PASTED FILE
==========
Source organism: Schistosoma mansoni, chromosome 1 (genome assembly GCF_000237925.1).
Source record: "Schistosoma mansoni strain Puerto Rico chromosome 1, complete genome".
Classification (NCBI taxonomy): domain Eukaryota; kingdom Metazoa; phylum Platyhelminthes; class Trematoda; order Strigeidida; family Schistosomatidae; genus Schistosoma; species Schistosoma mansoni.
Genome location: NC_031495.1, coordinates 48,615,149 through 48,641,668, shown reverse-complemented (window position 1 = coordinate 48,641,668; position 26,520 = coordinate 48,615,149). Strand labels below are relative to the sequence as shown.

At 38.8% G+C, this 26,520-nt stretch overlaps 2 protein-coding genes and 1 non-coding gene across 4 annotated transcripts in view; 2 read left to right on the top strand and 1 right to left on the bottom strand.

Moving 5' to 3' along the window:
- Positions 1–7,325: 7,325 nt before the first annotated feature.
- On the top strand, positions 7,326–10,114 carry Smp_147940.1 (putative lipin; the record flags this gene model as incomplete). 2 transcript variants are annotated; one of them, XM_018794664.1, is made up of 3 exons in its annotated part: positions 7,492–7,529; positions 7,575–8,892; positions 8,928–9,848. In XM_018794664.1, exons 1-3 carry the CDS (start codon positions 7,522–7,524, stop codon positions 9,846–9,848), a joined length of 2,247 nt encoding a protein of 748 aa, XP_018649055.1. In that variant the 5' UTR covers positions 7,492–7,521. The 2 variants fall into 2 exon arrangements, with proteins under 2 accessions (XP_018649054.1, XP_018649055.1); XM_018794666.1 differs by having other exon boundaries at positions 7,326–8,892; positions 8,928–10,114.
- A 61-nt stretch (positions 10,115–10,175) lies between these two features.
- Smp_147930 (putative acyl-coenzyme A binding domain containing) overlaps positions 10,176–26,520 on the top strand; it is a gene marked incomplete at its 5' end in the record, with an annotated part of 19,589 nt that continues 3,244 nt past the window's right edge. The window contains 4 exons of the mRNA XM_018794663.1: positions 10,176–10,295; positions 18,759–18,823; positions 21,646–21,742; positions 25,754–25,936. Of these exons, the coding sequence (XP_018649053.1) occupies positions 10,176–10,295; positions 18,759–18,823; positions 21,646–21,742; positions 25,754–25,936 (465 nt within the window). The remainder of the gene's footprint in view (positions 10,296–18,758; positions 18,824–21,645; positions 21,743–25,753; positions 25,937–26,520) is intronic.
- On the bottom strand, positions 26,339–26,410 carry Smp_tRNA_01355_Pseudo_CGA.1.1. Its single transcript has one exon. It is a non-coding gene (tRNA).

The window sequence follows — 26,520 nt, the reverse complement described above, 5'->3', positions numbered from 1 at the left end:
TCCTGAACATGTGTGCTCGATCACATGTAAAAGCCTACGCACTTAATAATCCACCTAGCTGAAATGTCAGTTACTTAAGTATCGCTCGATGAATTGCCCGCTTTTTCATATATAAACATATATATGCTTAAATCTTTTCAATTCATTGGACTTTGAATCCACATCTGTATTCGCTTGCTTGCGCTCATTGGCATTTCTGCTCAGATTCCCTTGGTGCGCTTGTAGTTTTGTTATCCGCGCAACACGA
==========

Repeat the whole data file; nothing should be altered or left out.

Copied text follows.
Source organism: Schistosoma mansoni, chromosome 1 (genome assembly GCF_000237925.1).
Source record: "Schistosoma mansoni strain Puerto Rico chromosome 1, complete genome".
Classification (NCBI taxonomy): domain Eukaryota; kingdom Metazoa; phylum Platyhelminthes; class Trematoda; order Strigeidida; family Schistosomatidae; genus Schistosoma; species Schistosoma mansoni.
Genome location: NC_031495.1, coordinates 48,615,149 through 48,641,668, shown reverse-complemented (window position 1 = coordinate 48,641,668; position 26,520 = coordinate 48,615,149). Strand labels below are relative to the sequence as shown.

At 38.8% G+C, this 26,520-nt stretch overlaps 2 protein-coding genes and 1 non-coding gene across 4 annotated transcripts in view; 2 read left to right on the top strand and 1 right to left on the bottom strand.

Moving 5' to 3' along the window:
- Positions 1–7,325: 7,325 nt before the first annotated feature.
- On the top strand, positions 7,326–10,114 carry Smp_147940.1 (putative lipin; the record flags this gene model as incomplete). 2 transcript variants are annotated; one of them, XM_018794664.1, is made up of 3 exons in its annotated part: positions 7,492–7,529; positions 7,575–8,892; positions 8,928–9,848. In XM_018794664.1, exons 1-3 carry the CDS (start codon positions 7,522–7,524, stop codon positions 9,846–9,848), a joined length of 2,247 nt encoding a protein of 748 aa, XP_018649055.1. In that variant the 5' UTR covers positions 7,492–7,521. The 2 variants fall into 2 exon arrangements, with proteins under 2 accessions (XP_018649054.1, XP_018649055.1); XM_018794666.1 differs by having other exon boundaries at positions 7,326–8,892; positions 8,928–10,114.
- A 61-nt stretch (positions 10,115–10,175) lies between these two features.
- Smp_147930 (putative acyl-coenzyme A binding domain containing) overlaps positions 10,176–26,520 on the top strand; it is a gene marked incomplete at its 5' end in the record, with an annotated part of 19,589 nt that continues 3,244 nt past the window's right edge. The window contains 4 exons of the mRNA XM_018794663.1: positions 10,176–10,295; positions 18,759–18,823; positions 21,646–21,742; positions 25,754–25,936. Of these exons, the coding sequence (XP_018649053.1) occupies positions 10,176–10,295; positions 18,759–18,823; positions 21,646–21,742; positions 25,754–25,936 (465 nt within the window). The remainder of the gene's footprint in view (positions 10,296–18,758; positions 18,824–21,645; positions 21,743–25,753; positions 25,937–26,520) is intronic.
- On the bottom strand, positions 26,339–26,410 carry Smp_tRNA_01355_Pseudo_CGA.1.1. Its single transcript has one exon. It is a non-coding gene (tRNA).

The window sequence follows — 26,520 nt, the reverse complement described above, 5'->3', positions numbered from 1 at the left end:
TCCTGAACATGTGTGCTCGATCACATGTAAAAGCCTACGCACTTAATAATCCACCTAGCTGAAATGTCAGTTACTTAAGTATCGCTCGATGAATTGCCCGCTTTTTCATATATAAACATATATATGCTTAAATCTTTTCAATTCATTGGACTTTGAATCCACATCTGTATTCGCTTGCTTGCGCTCATTGGCATTTCTGCTCAGATTCCCTTGGTGCGCTTGTAGTTTTGTTATCCGCGCAACACGA